Monday, March 4, 2013

Show What You Know

My daughter was afraid to go to school today, which is consistent with her thinking at the end of second grade when she was terrified of third grade in whole. It's not her safety; she isn't being bullied nor has the onslaught of gun violence created this fear, it's testing.

In Illinois state standardized testing begins in third grade.

She's a bright child who I know will do well on the test, but that isn't the issue. It's her fear and anxiety and what drives this which concerns me.  The truth is what starts now is not just this week's testing but an immediate future of bubbles to be darkened, test booklets to be opened, and timers to be set.

The challenge is in balancing the importance of the test with my child's sanity. She is not told that school funding is tied to her performance, or that her principal and teacher are evaluated based, in part, on these scores. She's eight, she has years and years of worrisome burden in front of her; for now the world is hers to enjoy and so this test, she is told, is a tool for the teacher, to help her better understand where her students are excelling and where they might need more help. It's an assessment, which seems a far less scary word to me.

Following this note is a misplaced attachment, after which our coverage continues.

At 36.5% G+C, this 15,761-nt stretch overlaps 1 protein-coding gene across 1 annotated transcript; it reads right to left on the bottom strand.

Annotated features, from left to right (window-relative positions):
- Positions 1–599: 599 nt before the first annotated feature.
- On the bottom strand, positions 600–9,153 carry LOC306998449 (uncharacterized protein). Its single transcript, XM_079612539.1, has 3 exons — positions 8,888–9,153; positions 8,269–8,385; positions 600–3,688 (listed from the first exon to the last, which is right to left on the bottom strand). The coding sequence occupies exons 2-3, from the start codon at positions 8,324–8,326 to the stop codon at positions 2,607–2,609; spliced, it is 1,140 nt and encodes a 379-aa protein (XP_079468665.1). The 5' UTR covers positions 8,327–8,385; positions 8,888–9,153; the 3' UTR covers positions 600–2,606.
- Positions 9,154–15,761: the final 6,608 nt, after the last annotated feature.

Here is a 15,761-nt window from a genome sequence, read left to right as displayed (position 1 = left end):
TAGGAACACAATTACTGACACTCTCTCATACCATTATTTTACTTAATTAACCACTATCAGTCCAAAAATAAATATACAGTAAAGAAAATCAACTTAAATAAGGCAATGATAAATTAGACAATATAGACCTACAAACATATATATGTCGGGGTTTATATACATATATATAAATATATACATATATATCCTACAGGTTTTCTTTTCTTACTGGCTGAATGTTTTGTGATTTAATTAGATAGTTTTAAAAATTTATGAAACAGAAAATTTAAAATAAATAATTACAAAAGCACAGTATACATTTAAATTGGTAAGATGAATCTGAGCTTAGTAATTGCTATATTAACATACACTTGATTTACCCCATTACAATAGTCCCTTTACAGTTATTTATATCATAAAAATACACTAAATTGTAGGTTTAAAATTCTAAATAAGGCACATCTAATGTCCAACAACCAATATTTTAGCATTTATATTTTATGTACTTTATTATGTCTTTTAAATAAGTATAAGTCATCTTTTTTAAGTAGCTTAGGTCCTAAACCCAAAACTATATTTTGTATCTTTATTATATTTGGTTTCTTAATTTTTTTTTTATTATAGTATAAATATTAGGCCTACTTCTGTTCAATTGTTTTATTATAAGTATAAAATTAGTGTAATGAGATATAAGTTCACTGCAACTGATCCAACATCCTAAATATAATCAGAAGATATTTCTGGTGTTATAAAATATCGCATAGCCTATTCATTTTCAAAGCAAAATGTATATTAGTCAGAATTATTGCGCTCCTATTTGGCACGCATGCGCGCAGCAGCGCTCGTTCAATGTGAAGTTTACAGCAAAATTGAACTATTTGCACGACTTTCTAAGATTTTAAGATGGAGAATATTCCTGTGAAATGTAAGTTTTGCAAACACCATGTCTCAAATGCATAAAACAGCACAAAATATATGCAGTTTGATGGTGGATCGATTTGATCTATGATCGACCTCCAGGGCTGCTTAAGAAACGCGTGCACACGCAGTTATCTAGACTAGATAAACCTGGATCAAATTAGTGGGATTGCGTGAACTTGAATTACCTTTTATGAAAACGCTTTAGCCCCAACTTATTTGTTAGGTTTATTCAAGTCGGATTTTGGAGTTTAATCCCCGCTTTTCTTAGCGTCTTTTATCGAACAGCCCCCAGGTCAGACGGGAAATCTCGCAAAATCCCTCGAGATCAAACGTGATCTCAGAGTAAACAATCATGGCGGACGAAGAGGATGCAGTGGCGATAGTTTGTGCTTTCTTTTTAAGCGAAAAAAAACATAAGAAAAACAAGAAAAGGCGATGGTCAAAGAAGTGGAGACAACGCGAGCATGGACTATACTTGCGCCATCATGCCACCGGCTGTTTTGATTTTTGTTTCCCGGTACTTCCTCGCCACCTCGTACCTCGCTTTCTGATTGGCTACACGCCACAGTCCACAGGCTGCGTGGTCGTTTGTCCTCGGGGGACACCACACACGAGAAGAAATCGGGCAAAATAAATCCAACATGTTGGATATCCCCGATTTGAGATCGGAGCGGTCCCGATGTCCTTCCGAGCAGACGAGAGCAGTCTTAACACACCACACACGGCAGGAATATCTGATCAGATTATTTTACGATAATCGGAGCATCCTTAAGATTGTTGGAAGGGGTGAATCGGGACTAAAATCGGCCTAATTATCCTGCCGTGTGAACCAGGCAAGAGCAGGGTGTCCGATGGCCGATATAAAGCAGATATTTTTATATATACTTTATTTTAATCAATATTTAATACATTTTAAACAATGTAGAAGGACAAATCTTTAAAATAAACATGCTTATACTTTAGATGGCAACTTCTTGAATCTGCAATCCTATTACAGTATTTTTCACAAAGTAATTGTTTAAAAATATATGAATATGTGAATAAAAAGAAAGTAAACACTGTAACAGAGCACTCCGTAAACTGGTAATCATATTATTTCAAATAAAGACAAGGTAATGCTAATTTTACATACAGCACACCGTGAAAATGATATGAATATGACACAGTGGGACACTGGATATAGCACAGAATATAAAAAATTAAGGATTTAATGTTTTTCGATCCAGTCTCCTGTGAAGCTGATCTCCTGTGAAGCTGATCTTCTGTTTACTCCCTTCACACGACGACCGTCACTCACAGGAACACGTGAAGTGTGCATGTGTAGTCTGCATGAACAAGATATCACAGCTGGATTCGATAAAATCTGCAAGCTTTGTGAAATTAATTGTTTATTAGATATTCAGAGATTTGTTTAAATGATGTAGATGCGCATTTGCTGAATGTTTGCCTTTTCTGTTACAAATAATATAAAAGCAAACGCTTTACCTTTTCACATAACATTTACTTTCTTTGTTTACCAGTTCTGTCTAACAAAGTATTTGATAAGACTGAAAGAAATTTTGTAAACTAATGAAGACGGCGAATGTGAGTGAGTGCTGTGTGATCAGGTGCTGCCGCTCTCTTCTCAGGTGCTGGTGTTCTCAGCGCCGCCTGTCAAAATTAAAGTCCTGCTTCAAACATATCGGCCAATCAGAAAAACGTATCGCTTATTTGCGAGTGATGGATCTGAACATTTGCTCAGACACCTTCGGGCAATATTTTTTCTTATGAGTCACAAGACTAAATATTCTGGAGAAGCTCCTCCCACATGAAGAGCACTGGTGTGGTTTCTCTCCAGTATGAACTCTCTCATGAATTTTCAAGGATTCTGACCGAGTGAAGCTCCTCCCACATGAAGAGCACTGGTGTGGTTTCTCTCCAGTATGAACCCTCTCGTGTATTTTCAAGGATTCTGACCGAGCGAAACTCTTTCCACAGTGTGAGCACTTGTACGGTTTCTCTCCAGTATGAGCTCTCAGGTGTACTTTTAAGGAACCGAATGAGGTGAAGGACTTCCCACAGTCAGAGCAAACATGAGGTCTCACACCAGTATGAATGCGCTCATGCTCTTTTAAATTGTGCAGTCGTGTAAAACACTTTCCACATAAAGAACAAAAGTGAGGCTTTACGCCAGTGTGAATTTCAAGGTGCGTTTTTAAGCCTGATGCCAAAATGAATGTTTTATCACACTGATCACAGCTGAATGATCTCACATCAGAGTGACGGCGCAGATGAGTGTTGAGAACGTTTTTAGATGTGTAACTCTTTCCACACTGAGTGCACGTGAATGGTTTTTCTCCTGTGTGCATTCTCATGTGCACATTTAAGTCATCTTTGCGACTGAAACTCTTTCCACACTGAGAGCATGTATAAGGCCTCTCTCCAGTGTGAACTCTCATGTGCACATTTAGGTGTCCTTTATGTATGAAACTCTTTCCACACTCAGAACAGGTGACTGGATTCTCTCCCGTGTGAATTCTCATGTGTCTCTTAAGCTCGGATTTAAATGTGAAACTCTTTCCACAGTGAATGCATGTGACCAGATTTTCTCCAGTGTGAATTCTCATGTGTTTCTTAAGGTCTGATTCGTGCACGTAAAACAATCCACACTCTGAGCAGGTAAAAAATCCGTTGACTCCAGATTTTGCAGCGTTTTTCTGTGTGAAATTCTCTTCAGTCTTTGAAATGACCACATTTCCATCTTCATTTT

One of the teachers at school tells her children to "show what you know". We've adopted this mantra, be proud of all you can do and all that you have worked so hard to learn, and yes, do your best. But remember, you still get to come home at the end of the day, and go on vacation and play with your friends and be a wonderfully silly eight year old girl. This test won't change any of that one bit, and that's very important to know.

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